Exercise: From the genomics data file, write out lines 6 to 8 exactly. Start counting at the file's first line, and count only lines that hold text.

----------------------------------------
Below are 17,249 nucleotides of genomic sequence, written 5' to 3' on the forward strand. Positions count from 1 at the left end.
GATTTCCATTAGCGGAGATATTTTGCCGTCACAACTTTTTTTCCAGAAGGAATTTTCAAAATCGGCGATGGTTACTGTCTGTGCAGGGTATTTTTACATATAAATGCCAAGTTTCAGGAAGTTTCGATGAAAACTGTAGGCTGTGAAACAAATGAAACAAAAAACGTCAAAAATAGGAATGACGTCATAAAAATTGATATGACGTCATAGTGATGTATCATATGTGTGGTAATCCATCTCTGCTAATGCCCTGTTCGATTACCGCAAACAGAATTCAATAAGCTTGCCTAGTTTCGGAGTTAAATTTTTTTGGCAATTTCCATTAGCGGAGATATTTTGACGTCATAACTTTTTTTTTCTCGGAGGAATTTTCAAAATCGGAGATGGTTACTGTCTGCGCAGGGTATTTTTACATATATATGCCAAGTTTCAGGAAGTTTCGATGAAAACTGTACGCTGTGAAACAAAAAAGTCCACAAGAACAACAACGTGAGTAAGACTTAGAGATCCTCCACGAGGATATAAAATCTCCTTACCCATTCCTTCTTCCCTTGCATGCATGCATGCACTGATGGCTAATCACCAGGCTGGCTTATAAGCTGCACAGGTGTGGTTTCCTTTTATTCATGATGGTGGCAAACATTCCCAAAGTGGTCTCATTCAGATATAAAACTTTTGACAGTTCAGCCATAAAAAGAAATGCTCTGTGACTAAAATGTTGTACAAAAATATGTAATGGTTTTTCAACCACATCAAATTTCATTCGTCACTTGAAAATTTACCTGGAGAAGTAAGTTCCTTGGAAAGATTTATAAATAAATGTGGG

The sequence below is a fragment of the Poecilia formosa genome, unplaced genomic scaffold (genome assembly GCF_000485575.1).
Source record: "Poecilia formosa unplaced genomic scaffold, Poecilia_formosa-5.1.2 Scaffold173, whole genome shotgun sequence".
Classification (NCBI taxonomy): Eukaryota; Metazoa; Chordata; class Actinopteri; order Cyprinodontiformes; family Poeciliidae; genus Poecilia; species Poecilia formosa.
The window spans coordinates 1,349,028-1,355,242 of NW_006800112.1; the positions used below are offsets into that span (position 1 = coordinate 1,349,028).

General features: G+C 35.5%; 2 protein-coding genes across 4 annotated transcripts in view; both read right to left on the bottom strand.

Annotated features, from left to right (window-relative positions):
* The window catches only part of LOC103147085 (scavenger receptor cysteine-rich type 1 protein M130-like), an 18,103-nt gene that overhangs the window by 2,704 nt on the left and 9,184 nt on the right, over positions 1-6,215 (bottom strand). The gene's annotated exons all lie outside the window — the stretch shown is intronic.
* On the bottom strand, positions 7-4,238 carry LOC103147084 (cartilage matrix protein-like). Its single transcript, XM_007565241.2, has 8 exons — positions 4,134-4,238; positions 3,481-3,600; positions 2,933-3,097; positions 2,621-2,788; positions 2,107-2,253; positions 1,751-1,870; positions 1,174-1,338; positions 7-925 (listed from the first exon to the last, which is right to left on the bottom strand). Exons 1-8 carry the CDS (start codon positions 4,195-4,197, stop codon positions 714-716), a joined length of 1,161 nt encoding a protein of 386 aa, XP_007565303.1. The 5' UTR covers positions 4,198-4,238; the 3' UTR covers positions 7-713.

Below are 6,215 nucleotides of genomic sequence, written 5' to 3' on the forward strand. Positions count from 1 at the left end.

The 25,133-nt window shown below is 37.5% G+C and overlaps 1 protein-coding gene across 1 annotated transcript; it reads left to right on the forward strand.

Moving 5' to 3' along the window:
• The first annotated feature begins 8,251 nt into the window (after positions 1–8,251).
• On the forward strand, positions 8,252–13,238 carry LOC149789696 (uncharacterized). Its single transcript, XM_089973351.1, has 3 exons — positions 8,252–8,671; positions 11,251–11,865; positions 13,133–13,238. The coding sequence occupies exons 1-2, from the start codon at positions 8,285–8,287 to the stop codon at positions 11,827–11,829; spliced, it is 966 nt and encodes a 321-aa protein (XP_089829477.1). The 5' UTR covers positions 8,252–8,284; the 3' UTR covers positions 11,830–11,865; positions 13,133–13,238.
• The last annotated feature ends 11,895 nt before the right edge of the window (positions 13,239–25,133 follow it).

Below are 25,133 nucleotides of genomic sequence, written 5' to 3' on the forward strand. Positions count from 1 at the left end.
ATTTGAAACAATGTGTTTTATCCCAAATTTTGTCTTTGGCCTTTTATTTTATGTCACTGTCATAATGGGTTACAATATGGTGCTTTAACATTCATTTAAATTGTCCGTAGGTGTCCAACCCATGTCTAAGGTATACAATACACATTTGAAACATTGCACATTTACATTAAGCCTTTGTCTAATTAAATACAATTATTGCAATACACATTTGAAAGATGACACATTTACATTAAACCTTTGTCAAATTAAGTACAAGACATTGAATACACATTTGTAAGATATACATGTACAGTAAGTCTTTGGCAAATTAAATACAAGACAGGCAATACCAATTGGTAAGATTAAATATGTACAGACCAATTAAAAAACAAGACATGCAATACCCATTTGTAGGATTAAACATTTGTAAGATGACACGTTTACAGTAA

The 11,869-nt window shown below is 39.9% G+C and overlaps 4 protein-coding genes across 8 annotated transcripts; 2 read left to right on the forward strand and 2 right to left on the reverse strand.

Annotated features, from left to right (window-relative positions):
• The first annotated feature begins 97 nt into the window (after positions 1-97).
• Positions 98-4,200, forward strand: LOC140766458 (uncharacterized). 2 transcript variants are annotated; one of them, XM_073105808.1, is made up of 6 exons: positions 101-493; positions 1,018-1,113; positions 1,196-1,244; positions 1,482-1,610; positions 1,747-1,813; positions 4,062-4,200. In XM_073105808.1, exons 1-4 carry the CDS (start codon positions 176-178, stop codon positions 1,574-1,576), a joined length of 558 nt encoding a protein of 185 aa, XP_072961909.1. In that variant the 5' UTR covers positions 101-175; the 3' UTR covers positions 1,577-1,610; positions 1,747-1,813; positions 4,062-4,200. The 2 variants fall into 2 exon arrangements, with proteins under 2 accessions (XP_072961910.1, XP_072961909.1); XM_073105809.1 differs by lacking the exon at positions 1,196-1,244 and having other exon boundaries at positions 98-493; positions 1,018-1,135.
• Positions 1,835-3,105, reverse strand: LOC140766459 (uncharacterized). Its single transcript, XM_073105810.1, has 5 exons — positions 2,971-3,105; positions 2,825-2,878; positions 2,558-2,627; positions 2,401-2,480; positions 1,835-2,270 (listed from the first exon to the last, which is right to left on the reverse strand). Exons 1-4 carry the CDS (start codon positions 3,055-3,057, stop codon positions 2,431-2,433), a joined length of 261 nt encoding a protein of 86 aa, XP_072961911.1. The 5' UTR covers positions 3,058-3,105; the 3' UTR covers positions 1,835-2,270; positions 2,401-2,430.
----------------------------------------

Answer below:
The window spans coordinates 1,349,028-1,355,242 of NW_006800112.1; the positions used below are offsets into that span (position 1 = coordinate 1,349,028).

General features: G+C 35.5%; 2 protein-coding genes across 4 annotated transcripts in view; both read right to left on the bottom strand.

Annotated features, from left to right (window-relative positions):